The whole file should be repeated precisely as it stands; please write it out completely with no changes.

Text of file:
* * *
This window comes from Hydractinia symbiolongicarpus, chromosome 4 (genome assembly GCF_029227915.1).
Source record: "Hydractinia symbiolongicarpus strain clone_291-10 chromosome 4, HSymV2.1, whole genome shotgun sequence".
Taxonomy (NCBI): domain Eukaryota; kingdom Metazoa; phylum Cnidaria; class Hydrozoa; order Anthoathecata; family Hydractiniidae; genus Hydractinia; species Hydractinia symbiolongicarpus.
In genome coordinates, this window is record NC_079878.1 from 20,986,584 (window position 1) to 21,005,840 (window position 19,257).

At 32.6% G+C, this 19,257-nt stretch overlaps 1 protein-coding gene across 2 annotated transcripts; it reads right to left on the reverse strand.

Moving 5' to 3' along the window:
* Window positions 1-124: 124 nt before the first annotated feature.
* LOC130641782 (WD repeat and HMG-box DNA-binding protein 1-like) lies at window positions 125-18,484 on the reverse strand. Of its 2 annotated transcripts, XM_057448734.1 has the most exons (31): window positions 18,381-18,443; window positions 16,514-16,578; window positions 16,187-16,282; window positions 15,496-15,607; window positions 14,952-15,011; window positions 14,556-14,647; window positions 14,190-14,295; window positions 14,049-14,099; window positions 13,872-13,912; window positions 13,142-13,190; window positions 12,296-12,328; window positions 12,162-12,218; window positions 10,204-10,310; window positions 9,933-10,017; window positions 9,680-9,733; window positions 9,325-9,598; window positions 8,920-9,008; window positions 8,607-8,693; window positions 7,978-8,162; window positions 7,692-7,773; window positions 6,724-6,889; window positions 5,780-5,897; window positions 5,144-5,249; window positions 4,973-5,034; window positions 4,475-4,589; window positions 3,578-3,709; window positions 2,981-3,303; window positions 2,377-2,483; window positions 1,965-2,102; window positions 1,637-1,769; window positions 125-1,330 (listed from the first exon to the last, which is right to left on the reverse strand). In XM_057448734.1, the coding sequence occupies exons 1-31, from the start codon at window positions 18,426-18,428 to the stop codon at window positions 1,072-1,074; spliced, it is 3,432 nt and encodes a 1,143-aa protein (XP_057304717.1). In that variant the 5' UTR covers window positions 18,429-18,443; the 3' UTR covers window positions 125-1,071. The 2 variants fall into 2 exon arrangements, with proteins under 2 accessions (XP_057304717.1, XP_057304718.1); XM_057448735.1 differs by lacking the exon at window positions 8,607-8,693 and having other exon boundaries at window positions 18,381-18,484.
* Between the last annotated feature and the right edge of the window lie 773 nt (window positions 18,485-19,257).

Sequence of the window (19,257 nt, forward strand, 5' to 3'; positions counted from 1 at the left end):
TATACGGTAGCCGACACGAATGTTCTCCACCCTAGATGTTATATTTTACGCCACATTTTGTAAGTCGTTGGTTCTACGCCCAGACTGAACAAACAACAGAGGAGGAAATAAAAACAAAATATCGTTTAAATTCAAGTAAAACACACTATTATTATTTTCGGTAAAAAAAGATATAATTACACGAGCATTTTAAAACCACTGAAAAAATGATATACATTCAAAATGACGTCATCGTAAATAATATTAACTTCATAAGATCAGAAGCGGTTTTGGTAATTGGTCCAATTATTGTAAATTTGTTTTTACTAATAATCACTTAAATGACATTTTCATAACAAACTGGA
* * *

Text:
This window comes from Hydractinia symbiolongicarpus, chromosome 4 (genome assembly GCF_029227915.1).
Source record: "Hydractinia symbiolongicarpus strain clone_291-10 chromosome 4, HSymV2.1, whole genome shotgun sequence".
Taxonomy (NCBI): domain Eukaryota; kingdom Metazoa; phylum Cnidaria; class Hydrozoa; order Anthoathecata; family Hydractiniidae; genus Hydractinia; species Hydractinia symbiolongicarpus.
In genome coordinates, this window is record NC_079878.1 from 20,986,584 (window position 1) to 21,005,840 (window position 19,257).

At 32.6% G+C, this 19,257-nt stretch overlaps 1 protein-coding gene across 2 annotated transcripts; it reads right to left on the reverse strand.

Moving 5' to 3' along the window:
* Window positions 1-124: 124 nt before the first annotated feature.
* LOC130641782 (WD repeat and HMG-box DNA-binding protein 1-like) lies at window positions 125-18,484 on the reverse strand. Of its 2 annotated transcripts, XM_057448734.1 has the most exons (31): window positions 18,381-18,443; window positions 16,514-16,578; window positions 16,187-16,282; window positions 15,496-15,607; window positions 14,952-15,011; window positions 14,556-14,647; window positions 14,190-14,295; window positions 14,049-14,099; window positions 13,872-13,912; window positions 13,142-13,190; window positions 12,296-12,328; window positions 12,162-12,218; window positions 10,204-10,310; window positions 9,933-10,017; window positions 9,680-9,733; window positions 9,325-9,598; window positions 8,920-9,008; window positions 8,607-8,693; window positions 7,978-8,162; window positions 7,692-7,773; window positions 6,724-6,889; window positions 5,780-5,897; window positions 5,144-5,249; window positions 4,973-5,034; window positions 4,475-4,589; window positions 3,578-3,709; window positions 2,981-3,303; window positions 2,377-2,483; window positions 1,965-2,102; window positions 1,637-1,769; window positions 125-1,330 (listed from the first exon to the last, which is right to left on the reverse strand). In XM_057448734.1, the coding sequence occupies exons 1-31, from the start codon at window positions 18,426-18,428 to the stop codon at window positions 1,072-1,074; spliced, it is 3,432 nt and encodes a 1,143-aa protein (XP_057304717.1). In that variant the 5' UTR covers window positions 18,429-18,443; the 3' UTR covers window positions 125-1,071. The 2 variants fall into 2 exon arrangements, with proteins under 2 accessions (XP_057304717.1, XP_057304718.1); XM_057448735.1 differs by lacking the exon at window positions 8,607-8,693 and having other exon boundaries at window positions 18,381-18,484.
* Between the last annotated feature and the right edge of the window lie 773 nt (window positions 18,485-19,257).

Sequence of the window (19,257 nt, forward strand, 5' to 3'; positions counted from 1 at the left end):
TATACGGTAGCCGACACGAATGTTCTCCACCCTAGATGTTATATTTTACGCCACATTTTGTAAGTCGTTGGTTCTACGCCCAGACTGAACAAACAACAGAGGAGGAAATAAAAACAAAATATCGTTTAAATTCAAGTAAAACACACTATTATTATTTTCGGTAAAAAAAGATATAATTACACGAGCATTTTAAAACCACTGAAAAAATGATATACATTCAAAATGACGTCATCGTAAATAATATTAACTTCATAAGATCAGAAGCGGTTTTGGTAATTGGTCCAATTATTGTAAATTTGTTTTTACTAATAATCACTTAAATGACATTTTCATAACAAACTGGA